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Volume 12, Issue 1, Posted 10:13 AM, 12.18.2018

JCU volunteers partner with Options students

JCU volunteers, with Brian Williams, (back row, second from left).

It takes a village to raise a child. Brian Williams, coordinator of alternative education for the CH-UH City School District’s Options Center, would argue that the same applies to raising a teenager.

The teenagers in his care, 145 high-school students who are working to recover their credits and get back on the track to graduation, benefit from a “village” of regular volunteers from John Carroll University (JCU).

Nearly 40 college students visit the Options Center, located in the Delisle Building, for 90 minutes each week to tutor students. The program is organized by the Center for Service and Social Action at JCU  and coordinated by J.P. Graulty, JCU’s assistant director for community partnerships.

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Volume 12, Issue 1, Posted 10:12 AM, 01.01.2019

Heights High basketball team meets Holocaust survivor

Back row, from left: Cameren Majors, Jadrian Gant, Heights High social studies teacher Mark Sack, Ibn Edwards, Mol Coles, Stanley Bernath, Greg Pitts, Justin Wodlty, Christian Dillard, Jaylen Davis, Harris Kern, Nigel Martin, coach Michael Cruz, Jamarion Lanum. Front row, from left: Landon Brown, Manny Hill.

The new Heights High varsity basketball coach, Michael Cruz, wants to provide both physical and social-emotional training for his team. That is why he partnered with Heights High "Lessons of the Holocaust" teacher Mark Sack to plan a Nov. 29 team visit to the Maltz Museum of Jewish Heritage's Stop the Hate exhibit, and a meeting with 92-year-old Holocaust survivor Stanley Bernath.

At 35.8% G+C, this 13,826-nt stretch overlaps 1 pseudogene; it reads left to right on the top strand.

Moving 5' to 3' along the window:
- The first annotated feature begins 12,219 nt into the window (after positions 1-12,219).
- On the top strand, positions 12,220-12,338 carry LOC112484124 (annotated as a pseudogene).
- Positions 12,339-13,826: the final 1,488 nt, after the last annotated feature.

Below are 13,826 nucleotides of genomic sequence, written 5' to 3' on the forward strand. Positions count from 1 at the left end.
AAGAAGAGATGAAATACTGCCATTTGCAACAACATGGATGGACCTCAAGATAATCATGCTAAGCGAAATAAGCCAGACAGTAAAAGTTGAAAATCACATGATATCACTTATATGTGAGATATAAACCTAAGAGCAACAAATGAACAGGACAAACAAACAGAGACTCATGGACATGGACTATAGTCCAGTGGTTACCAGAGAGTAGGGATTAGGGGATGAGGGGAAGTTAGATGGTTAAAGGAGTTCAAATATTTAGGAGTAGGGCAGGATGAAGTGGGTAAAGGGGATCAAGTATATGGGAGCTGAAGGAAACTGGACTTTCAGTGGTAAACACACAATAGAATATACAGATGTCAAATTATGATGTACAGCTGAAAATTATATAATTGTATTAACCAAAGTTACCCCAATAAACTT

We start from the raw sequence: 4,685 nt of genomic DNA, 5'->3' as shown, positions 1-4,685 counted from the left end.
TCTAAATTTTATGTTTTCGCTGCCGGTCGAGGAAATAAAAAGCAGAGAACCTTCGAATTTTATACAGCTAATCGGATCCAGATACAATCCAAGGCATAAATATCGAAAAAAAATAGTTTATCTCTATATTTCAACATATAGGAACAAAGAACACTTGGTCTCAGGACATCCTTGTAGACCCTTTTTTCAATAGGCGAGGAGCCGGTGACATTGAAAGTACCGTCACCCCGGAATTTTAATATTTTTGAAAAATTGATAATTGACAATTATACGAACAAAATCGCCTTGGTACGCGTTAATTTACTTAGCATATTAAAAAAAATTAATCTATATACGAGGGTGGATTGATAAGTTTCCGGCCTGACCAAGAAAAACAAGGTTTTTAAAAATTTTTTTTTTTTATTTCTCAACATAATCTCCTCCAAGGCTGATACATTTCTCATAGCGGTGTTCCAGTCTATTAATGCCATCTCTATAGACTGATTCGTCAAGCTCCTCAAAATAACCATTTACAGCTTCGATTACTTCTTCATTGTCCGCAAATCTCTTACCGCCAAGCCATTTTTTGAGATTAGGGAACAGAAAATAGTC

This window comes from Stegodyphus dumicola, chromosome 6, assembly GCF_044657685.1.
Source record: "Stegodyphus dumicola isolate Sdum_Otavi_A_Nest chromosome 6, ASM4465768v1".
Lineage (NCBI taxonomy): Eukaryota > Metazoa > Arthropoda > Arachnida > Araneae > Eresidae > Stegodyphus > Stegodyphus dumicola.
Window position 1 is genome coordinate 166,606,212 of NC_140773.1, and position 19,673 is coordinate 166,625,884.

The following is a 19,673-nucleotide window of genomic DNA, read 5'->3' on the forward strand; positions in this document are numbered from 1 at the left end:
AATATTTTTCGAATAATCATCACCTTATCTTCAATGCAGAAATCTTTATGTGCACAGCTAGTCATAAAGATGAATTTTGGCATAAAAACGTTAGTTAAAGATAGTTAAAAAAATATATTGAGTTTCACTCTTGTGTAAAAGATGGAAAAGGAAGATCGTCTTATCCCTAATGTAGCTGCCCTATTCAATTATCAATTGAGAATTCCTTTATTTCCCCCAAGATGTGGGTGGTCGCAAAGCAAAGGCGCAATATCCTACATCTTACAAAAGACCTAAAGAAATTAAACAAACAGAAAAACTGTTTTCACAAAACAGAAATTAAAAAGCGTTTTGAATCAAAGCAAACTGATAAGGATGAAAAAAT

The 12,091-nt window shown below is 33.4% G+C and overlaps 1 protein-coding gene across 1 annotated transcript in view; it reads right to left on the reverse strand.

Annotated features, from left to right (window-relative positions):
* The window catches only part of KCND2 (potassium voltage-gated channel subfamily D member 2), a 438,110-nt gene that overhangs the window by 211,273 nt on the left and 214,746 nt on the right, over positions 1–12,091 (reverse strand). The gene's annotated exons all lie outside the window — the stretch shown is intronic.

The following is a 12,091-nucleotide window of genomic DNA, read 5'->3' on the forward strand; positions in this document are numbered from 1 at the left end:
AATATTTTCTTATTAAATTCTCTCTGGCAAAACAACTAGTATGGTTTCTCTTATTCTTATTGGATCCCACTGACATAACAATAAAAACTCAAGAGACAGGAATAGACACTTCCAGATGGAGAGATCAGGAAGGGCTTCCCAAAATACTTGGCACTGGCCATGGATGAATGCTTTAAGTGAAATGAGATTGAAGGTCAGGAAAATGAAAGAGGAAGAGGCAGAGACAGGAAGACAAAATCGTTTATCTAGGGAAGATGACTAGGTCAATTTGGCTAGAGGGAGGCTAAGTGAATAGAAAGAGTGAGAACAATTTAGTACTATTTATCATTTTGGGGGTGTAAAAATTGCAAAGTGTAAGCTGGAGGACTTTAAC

“For the team to meet with Mr. Bernath was a real honor,” said Sack. “We do not have many Holocaust survivors left, and I knew that he could share his stories and tell the team about the dangers of hate and indifference.”

Bernath shared his story of survival during the Holocaust and offered advice to the students. He told the young men: “Believe in yourselves; never, ever give up, no matter how bad things look. Nobody is better than you and you are not better than anybody else—we are just different!”

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Volume 12, Issue 1, Posted 10:17 AM, 01.01.2019

Cedar Fairmount SID supports Top of the Hill project

To the Editor:

The Cedar Fairmount Special Improvement District (SID) is in support of the Top of the Hill Project at Euclid Heights Boulevard and Cedar Road in Cleveland Heights.

The area is on the former site of Doctor’s Hospital that was 10 floors. This was built in the Cedar Fairmount neighborhood, which was created for density in a planned community.